Marijuana gets a show of support on Capitol Hill

Eighteen House members ask Obama to reclassify the banned drug

MCCLATCHY WASHINGON BUREAUFebruary 12, 2014 

In the biggest Capitol Hill show of support yet for legalizing marijuana, 18 House members asked President Barack Obama Wednesday, Feb. 12 to reclassify the drug, removing it from a list of banned substances deemed to have no medical value.

The letter, distributed by Oregon Democratic Rep. Earl Blumenauer, argued that including marijuana in the Schedule 1 list of banned drugs, along with heroin and LSD, disregards the laws of 20 states that allow pot to be used for medical purposes.

It comes after Obama last month said that he doesn't believe that marijuana is any more dangerous than alcohol.

In the letter, the members wrote: "You said that you don't believe marijuana is any more dangerous than alcohol: a fully legalized substance, and believe it to be less dangerous ‘in terms of its impact on the individual consumer. This is true. Marijuana, however, remains listed in the federal Controlled Substances Act at Schedule I, the strictest classification, along with heroin and LSD. This is a higher listing than cocaine and methamphetamine, Schedule II substances that you gave as examples of harder drugs. This makes no sense."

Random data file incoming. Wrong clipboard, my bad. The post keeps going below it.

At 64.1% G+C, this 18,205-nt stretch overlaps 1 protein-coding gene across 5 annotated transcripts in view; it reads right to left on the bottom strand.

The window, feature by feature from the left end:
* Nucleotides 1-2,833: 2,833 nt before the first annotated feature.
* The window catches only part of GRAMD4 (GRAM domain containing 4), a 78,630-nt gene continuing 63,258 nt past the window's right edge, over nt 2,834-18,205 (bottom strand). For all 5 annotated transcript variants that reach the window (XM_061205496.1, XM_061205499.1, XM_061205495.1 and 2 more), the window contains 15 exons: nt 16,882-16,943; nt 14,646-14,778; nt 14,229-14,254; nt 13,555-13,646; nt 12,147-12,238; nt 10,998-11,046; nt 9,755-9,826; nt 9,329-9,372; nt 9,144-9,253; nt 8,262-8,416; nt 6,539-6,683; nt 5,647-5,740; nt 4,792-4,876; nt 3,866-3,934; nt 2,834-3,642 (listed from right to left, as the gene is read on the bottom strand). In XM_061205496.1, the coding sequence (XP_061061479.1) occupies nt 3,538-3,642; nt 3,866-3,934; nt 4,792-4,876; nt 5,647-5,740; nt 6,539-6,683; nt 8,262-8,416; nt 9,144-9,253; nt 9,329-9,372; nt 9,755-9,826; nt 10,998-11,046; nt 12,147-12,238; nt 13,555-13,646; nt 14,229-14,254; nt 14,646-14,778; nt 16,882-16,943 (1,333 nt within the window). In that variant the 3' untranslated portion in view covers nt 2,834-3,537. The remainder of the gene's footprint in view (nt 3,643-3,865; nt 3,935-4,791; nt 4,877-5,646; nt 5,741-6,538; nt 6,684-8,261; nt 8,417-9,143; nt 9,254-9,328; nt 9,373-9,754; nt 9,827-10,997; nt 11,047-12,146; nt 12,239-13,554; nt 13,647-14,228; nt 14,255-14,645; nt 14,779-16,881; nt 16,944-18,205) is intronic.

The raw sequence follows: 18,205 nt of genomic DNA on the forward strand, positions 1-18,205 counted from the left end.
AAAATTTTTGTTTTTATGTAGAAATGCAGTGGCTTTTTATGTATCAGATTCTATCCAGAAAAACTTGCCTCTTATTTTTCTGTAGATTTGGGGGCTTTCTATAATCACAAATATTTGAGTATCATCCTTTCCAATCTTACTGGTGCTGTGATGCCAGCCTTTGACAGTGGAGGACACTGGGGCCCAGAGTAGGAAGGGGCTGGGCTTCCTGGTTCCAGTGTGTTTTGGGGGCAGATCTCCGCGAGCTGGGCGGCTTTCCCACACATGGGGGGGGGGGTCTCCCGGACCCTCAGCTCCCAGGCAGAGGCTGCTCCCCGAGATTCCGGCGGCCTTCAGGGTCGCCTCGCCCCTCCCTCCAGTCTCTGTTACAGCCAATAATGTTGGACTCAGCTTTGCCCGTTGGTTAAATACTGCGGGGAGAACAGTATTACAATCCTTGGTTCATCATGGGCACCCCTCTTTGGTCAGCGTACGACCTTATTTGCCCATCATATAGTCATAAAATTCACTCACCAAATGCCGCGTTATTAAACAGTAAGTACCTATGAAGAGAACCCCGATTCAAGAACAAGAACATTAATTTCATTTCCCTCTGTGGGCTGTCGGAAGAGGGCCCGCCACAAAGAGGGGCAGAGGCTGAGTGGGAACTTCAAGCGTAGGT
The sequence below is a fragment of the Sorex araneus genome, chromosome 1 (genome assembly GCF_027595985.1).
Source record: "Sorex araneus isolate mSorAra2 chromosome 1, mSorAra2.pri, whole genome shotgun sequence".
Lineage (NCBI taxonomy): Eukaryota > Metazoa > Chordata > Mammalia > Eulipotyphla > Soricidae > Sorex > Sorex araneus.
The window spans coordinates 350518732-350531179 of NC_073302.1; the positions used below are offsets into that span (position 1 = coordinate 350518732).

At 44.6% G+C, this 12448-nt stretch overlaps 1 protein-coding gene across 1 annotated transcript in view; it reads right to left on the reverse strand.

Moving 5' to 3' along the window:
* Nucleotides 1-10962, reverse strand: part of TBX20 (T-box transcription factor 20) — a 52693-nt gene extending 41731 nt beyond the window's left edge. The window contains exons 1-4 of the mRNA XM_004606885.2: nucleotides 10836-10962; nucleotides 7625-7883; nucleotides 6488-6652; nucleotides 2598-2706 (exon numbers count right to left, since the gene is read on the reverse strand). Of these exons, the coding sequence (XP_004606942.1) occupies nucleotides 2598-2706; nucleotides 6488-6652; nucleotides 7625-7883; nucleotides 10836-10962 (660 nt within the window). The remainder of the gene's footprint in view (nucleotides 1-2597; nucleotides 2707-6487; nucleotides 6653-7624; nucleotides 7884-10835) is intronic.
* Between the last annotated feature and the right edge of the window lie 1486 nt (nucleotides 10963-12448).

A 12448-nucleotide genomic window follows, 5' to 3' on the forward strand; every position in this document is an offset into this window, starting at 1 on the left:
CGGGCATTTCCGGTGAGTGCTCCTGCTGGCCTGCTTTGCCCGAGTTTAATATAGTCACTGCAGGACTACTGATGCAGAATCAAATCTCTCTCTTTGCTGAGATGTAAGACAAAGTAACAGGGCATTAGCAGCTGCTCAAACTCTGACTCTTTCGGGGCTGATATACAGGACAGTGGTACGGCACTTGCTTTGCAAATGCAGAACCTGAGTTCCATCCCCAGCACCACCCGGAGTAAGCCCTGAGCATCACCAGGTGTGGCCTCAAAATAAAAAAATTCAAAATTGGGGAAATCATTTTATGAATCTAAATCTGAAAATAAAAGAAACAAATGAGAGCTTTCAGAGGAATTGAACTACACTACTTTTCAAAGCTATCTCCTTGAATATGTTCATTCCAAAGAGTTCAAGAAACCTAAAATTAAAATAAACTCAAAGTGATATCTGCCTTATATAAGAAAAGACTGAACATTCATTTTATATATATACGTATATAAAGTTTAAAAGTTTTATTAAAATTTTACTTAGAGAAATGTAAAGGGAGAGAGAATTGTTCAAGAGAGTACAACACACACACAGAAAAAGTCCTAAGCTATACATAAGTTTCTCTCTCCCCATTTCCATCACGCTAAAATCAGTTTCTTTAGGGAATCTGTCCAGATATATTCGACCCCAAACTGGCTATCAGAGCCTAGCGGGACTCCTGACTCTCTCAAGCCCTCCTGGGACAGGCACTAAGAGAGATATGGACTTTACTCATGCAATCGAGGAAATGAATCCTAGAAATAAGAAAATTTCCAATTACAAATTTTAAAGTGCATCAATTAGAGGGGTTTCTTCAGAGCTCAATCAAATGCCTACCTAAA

Blumenauer said cocaine and methamphetamine are more dangerous than marijuana.

"Everyone knows this," he said. "Tobacco, which is a legal substance, kills an estimated 443,000 people a year, while there are no recorded examples of marijuana overdoses. The administration needs recognize the relative dangers of these drugs if it wants to restore its credibility. The first step is to reschedule marijuana, which the administration can do unilaterally."

Obama told CNN last month that reclassifying marijuana is a job for Congress, not the executive branch.

Signing the letter with Blumenauer are House members from California, Colorado, Arizona, Tennessee, Massachusetts, Virgina, Texas, Illinois and Vermont.

One interesting omission: No signers from Washington state, one of two states that has already legalized marijuana for recreational use.

In a related development, the pro-legalization group Marijuana Policy Project said that it has already collected 99,500 signatures urging that marijuana be reclassified.

The group stepped up the pressure on Obama, too.

"When President Obama took office, he promised his administration's policy decisions would be based on science and the scientific process, not politics or ideology," said Dan Riffle, the group's director of federal policies. "Every day marijuana remains a Schedule I drug, his administration is breaking that promise."

 

- Video provided by Blumenauer

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